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Kill Vargas thrives in Wichita music scene

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Wichita-based rock band Kill Vargas headlined an evening full of music Friday at Harvester Arts for day two of ICT Fest.

The trio, made up of brothers Logan and Griffin Bush, both Bishop Carroll High School graduates, and Austin Engler, a Maize High School graduate, were one of six Wichita-area bands to perform downtown Friday. Day two also featured groups from Kansas City, Texas, Illinois, Wisconsin, and Iowa.

Kill Vargas put on an energetic, 30-minute set as members of the crowd danced, sang along, and even crowd-surfed.

The band, which has been together for over four years, has become a staple in the Wichita music scene.

“It’s incredible. The fact that we could literally write these songs in my bedroom and then 30 kids are singing them,” Logan Bush, the band’s drummer said. “It literally means the world. I don’t think we’d get that anywhere else but Wichita. The support is unreal here.”

Engler, the band’s bassist, agreed that fans have embraced Kill Vargas and their music.

“It’s the best feeling ever,” Engler said. “People are taking time, out of all the music in the world, to listen to our songs and learn the words.”

Griffin, the guitarist and lead singer, said he credits local musician and ICT Fest organizer Matt Clagg with introducing Kill Vargas to the local scene.

“When we first started, we didn’t really know how to tap into the whole music scene,” Griffin said. “We were just kinda playing around and we finally got booked by Matt [Clagg]. . . and through him we found a bunch of contacts.”

Engler said that he can’t stress enough how important the support from the community is to Kill Vargas and other local bands.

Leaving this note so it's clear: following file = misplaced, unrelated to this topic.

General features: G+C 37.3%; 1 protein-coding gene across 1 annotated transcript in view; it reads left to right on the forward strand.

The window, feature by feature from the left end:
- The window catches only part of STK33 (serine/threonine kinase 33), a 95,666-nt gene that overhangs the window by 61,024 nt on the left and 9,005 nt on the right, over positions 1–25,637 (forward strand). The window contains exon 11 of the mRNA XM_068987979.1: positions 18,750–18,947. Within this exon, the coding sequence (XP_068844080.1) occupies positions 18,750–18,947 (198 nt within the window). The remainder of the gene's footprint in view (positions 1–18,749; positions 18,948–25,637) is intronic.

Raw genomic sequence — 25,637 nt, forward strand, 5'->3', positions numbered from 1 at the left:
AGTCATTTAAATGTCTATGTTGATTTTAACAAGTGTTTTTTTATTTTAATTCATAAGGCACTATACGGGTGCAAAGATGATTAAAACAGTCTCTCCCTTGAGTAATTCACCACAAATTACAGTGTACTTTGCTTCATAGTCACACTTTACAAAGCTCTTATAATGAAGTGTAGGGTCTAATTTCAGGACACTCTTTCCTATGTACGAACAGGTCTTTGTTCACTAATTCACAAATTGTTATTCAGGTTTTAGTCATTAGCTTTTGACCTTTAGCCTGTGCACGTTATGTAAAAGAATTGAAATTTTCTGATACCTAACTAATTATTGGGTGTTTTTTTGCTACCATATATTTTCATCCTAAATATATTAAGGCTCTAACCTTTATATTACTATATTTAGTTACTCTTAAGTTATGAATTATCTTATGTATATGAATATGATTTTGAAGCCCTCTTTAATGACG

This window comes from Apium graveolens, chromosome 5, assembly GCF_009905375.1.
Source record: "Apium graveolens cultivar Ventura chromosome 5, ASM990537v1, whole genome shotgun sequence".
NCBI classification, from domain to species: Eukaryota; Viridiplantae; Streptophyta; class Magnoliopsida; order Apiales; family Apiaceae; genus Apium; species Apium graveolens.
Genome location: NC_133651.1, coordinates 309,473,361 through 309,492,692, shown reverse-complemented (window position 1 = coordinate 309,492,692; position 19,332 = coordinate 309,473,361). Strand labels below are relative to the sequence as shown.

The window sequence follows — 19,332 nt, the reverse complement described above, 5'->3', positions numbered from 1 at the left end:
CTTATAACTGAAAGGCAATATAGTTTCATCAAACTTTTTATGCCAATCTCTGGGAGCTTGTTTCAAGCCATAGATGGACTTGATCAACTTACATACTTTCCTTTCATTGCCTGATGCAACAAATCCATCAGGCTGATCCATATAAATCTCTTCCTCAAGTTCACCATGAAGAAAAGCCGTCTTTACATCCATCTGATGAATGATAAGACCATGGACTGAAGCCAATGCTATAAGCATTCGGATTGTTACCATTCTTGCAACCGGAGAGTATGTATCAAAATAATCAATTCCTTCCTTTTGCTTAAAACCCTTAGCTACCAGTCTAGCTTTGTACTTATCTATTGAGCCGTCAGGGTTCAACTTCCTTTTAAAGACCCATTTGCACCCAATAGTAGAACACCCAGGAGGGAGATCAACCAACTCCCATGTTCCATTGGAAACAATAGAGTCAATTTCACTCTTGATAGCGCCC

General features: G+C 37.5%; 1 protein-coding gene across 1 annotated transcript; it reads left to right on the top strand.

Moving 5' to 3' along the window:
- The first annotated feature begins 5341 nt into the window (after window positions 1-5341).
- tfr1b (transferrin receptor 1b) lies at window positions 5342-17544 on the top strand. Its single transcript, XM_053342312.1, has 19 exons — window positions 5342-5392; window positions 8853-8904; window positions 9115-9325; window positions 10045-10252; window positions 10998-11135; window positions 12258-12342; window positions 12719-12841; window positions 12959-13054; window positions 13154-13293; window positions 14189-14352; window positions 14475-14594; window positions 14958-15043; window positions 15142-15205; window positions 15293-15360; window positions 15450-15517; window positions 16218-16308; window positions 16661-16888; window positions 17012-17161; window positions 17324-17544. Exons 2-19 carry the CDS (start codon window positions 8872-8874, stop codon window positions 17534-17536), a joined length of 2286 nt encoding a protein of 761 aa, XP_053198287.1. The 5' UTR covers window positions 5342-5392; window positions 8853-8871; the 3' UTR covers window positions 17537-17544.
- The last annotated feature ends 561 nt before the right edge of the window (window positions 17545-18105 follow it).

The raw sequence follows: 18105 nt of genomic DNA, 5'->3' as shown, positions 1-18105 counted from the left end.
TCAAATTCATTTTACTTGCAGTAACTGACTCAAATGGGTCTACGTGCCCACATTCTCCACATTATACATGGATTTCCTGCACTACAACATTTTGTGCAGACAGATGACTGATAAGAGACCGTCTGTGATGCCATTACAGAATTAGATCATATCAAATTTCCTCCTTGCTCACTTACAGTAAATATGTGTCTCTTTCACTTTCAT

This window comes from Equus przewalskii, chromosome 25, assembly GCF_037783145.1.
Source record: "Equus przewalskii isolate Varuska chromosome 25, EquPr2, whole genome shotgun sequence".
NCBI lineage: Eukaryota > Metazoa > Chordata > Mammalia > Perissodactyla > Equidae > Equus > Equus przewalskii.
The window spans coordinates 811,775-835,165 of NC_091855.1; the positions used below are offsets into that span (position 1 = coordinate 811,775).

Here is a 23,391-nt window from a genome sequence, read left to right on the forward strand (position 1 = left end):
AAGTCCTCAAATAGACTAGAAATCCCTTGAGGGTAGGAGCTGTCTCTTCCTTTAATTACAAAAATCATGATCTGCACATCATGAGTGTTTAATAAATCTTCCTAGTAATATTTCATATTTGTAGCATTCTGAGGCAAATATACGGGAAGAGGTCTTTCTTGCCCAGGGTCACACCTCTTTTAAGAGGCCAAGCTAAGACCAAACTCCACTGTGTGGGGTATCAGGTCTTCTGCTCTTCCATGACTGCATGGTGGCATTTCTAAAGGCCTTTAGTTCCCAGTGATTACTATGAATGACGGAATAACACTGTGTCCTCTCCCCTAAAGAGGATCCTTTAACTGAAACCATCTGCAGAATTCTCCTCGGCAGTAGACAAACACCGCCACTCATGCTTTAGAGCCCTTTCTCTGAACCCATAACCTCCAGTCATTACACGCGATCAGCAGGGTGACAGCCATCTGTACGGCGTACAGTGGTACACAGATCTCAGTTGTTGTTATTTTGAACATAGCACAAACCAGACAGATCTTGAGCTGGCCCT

“We wouldn’t be able to do what we do if people weren’t coming to shows and supporting us,” Engler said.

In their four years together, Engler said Wichita’s music scene has experienced rapid growth.

“So many good bands are coming out,” Engler said. “And people, even if they don’t know the band, will go out and check them out. It’s really awesome.”

Logan said that, to promote Wichita’s music scene, Kill Vargas must pass on the kind of support they received to other up-and-coming bands.

“It’s come around and now we’re kind of trying to be that band that gets our friends into the scene too,” Logan said.

Logan said that he sees a bright future for music in Wichita.

“It’s really exciting because, just this year alone, like five or six new bands have popped up and they’re all like 15 or 16 [years old],” he said. “It’s only going to get bigger and better from here, I really believe that.”

Engler added that a growing music scene causes each band to improve.

“I think that the other bands challenge us to be better,” Engler said. “We hear their records and we’re just like, ‘Wow, now we have to step up.’”

The trio agreed that Wichita is a great place to be right now — and it will only get better.

“It’s a nice, big community,” Griffin said. “We couldn’t have asked for a better place to be brought up.”

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